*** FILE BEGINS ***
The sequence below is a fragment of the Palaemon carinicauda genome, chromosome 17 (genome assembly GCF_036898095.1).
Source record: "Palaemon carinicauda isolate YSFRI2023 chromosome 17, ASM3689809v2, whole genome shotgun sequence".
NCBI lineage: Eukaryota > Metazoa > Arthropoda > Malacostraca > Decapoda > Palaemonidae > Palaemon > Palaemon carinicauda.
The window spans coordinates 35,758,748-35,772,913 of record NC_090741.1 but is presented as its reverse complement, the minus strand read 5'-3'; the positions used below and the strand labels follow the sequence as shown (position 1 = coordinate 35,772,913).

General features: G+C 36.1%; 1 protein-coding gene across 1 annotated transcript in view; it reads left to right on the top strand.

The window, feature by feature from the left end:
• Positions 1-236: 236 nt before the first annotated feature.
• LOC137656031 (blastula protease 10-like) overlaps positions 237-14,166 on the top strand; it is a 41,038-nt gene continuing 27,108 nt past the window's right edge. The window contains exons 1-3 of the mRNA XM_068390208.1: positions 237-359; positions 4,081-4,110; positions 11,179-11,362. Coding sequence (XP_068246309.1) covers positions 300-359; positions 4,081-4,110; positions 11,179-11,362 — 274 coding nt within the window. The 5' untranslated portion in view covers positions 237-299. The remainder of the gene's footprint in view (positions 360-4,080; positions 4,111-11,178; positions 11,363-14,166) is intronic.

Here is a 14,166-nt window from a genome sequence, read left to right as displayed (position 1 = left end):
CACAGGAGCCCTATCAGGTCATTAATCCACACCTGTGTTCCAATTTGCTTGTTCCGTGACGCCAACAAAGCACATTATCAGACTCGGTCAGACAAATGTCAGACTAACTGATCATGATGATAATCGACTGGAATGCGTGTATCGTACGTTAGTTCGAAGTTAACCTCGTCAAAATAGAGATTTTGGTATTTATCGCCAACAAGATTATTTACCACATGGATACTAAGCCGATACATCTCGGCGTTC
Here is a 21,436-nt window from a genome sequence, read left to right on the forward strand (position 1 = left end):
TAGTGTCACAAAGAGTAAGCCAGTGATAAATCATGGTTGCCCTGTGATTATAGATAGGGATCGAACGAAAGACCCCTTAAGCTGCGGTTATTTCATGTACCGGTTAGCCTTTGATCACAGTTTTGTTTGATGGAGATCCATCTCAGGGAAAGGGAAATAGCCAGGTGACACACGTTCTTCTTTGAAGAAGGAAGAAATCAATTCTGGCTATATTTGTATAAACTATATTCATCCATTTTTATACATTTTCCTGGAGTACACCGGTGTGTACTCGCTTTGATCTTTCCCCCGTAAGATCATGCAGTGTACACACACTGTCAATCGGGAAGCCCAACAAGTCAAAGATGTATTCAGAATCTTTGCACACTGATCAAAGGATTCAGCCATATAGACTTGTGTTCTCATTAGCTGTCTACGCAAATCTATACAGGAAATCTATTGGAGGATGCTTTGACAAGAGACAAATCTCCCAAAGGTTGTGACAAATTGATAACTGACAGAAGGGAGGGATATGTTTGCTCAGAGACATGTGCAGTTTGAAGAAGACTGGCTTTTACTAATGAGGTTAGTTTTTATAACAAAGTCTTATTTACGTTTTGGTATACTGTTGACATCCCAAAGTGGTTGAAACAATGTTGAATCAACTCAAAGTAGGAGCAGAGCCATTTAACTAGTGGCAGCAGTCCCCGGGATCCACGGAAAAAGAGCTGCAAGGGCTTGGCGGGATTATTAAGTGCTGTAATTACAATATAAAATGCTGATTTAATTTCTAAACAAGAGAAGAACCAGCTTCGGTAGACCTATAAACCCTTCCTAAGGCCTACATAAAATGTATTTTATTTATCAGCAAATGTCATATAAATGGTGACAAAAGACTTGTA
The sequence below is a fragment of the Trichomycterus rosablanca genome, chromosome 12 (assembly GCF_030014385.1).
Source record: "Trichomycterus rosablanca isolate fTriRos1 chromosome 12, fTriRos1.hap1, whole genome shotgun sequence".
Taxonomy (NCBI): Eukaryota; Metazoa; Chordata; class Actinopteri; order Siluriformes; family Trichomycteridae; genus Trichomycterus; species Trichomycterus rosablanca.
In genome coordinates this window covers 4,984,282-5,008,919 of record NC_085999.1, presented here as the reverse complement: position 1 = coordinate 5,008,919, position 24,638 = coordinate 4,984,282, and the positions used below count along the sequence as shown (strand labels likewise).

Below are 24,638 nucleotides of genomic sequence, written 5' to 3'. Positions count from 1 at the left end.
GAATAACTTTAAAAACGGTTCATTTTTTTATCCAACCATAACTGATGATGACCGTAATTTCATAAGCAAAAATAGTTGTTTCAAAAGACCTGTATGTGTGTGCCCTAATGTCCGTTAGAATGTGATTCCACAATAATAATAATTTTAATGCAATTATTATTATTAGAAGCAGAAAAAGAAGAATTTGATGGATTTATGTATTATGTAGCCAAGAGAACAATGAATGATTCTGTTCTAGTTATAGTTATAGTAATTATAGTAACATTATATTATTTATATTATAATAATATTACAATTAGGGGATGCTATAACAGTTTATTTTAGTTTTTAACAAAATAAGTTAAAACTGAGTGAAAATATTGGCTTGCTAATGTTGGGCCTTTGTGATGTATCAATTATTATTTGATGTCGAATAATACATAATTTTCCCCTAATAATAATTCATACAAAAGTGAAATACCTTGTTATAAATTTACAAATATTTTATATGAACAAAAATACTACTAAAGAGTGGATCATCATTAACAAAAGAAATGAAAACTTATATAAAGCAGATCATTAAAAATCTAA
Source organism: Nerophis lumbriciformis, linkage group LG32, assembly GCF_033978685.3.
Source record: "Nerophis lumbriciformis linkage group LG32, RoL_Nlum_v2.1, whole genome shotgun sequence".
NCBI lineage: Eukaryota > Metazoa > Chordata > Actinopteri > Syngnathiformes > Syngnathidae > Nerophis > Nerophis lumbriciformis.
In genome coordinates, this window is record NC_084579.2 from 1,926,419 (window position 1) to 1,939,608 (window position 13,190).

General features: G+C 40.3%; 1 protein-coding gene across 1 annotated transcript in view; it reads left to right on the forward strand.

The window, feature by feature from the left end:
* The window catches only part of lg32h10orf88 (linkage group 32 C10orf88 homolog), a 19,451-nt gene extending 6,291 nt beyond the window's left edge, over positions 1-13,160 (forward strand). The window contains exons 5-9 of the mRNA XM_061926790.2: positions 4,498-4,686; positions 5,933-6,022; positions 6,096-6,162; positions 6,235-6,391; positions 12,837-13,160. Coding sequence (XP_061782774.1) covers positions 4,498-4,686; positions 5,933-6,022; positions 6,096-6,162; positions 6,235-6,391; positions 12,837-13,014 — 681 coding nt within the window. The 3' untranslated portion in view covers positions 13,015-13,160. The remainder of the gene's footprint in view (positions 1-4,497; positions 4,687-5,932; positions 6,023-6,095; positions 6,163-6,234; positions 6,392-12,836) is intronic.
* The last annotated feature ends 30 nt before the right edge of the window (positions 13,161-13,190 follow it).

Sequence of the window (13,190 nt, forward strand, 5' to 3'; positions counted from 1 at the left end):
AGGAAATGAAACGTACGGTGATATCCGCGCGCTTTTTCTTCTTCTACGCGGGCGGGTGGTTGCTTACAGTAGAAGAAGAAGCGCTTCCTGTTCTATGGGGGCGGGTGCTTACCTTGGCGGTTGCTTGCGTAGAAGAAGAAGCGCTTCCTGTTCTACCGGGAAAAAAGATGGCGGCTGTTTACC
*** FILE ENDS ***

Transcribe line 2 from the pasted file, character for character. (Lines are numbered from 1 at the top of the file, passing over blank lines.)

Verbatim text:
Source record: "Palaemon carinicauda isolate YSFRI2023 chromosome 17, ASM3689809v2, whole genome shotgun sequence".